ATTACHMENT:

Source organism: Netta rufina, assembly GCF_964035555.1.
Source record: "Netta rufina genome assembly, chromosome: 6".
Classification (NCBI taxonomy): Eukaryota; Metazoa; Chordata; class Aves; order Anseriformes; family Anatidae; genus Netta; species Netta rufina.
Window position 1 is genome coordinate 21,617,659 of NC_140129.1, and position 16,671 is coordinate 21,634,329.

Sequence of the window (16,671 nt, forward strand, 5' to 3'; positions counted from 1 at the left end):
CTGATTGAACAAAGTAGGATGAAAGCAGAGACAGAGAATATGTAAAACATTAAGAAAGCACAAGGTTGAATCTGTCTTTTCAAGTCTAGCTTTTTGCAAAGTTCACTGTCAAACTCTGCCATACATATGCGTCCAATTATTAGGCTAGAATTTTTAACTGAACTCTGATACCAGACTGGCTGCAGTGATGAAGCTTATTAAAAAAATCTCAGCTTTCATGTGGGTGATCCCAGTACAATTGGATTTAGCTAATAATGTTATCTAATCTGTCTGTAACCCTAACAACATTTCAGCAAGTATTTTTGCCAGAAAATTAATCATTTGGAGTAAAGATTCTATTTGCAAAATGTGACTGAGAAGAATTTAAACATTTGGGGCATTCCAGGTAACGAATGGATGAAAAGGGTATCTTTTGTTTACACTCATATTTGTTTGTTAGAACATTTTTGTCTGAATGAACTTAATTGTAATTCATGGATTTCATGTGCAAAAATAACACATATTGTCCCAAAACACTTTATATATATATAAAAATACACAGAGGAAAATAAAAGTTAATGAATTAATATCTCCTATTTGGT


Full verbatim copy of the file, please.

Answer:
Source organism: Netta rufina, assembly GCF_964035555.1.
Source record: "Netta rufina genome assembly, chromosome: 6".
Classification (NCBI taxonomy): Eukaryota; Metazoa; Chordata; class Aves; order Anseriformes; family Anatidae; genus Netta; species Netta rufina.
Window position 1 is genome coordinate 21,617,659 of NC_140129.1, and position 16,671 is coordinate 21,634,329.

Sequence of the window (16,671 nt, forward strand, 5' to 3'; positions counted from 1 at the left end):
CTGATTGAACAAAGTAGGATGAAAGCAGAGACAGAGAATATGTAAAACATTAAGAAAGCACAAGGTTGAATCTGTCTTTTCAAGTCTAGCTTTTTGCAAAGTTCACTGTCAAACTCTGCCATACATATGCGTCCAATTATTAGGCTAGAATTTTTAACTGAACTCTGATACCAGACTGGCTGCAGTGATGAAGCTTATTAAAAAAATCTCAGCTTTCATGTGGGTGATCCCAGTACAATTGGATTTAGCTAATAATGTTATCTAATCTGTCTGTAACCCTAACAACATTTCAGCAAGTATTTTTGCCAGAAAATTAATCATTTGGAGTAAAGATTCTATTTGCAAAATGTGACTGAGAAGAATTTAAACATTTGGGGCATTCCAGGTAACGAATGGATGAAAAGGGTATCTTTTGTTTACACTCATATTTGTTTGTTAGAACATTTTTGTCTGAATGAACTTAATTGTAATTCATGGATTTCATGTGCAAAAATAACACATATTGTCCCAAAACACTTTATATATATATAAAAATACACAGAGGAAAATAAAAGTTAATGAATTAATATCTCCTATTTGGT